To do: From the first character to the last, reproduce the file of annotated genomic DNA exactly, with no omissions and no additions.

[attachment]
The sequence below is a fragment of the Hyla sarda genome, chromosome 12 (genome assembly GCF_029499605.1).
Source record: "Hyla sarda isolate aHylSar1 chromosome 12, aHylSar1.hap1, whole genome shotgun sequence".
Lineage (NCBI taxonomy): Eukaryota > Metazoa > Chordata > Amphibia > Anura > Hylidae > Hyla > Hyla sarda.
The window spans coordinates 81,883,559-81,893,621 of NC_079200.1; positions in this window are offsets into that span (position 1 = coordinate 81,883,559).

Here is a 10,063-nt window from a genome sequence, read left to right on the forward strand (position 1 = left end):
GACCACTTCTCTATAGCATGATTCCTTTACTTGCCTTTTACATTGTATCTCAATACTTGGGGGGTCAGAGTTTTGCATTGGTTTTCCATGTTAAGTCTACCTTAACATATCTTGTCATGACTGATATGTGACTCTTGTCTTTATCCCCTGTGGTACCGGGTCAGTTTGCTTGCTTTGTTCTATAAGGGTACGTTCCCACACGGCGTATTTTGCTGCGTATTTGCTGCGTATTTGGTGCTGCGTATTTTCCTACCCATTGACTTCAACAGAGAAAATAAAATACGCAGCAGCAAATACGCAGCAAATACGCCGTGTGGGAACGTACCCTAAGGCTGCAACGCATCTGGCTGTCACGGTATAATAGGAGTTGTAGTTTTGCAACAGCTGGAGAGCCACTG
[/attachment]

The sequence below is a fragment of the Hyla sarda genome, chromosome 12 (genome assembly GCF_029499605.1).
Source record: "Hyla sarda isolate aHylSar1 chromosome 12, aHylSar1.hap1, whole genome shotgun sequence".
Lineage (NCBI taxonomy): Eukaryota > Metazoa > Chordata > Amphibia > Anura > Hylidae > Hyla > Hyla sarda.
The window spans coordinates 81,883,559-81,893,621 of NC_079200.1; positions in this window are offsets into that span (position 1 = coordinate 81,883,559).

Here is a 10,063-nt window from a genome sequence, read left to right on the forward strand (position 1 = left end):
GACCACTTCTCTATAGCATGATTCCTTTACTTGCCTTTTACATTGTATCTCAATACTTGGGGGGTCAGAGTTTTGCATTGGTTTTCCATGTTAAGTCTACCTTAACATATCTTGTCATGACTGATATGTGACTCTTGTCTTTATCCCCTGTGGTACCGGGTCAGTTTGCTTGCTTTGTTCTATAAGGGTACGTTCCCACACGGCGTATTTTGCTGCGTATTTGCTGCGTATTTGGTGCTGCGTATTTTCCTACCCATTGACTTCAACAGAGAAAATAAAATACGCAGCAGCAAATACGCAGCAAATACGCCGTGTGGGAACGTACCCTAAGGCTGCAACGCATCTGGCTGTCACGGTATAATAGGAGTTGTAGTTTTGCAACAGCTGGAGAGCCACTG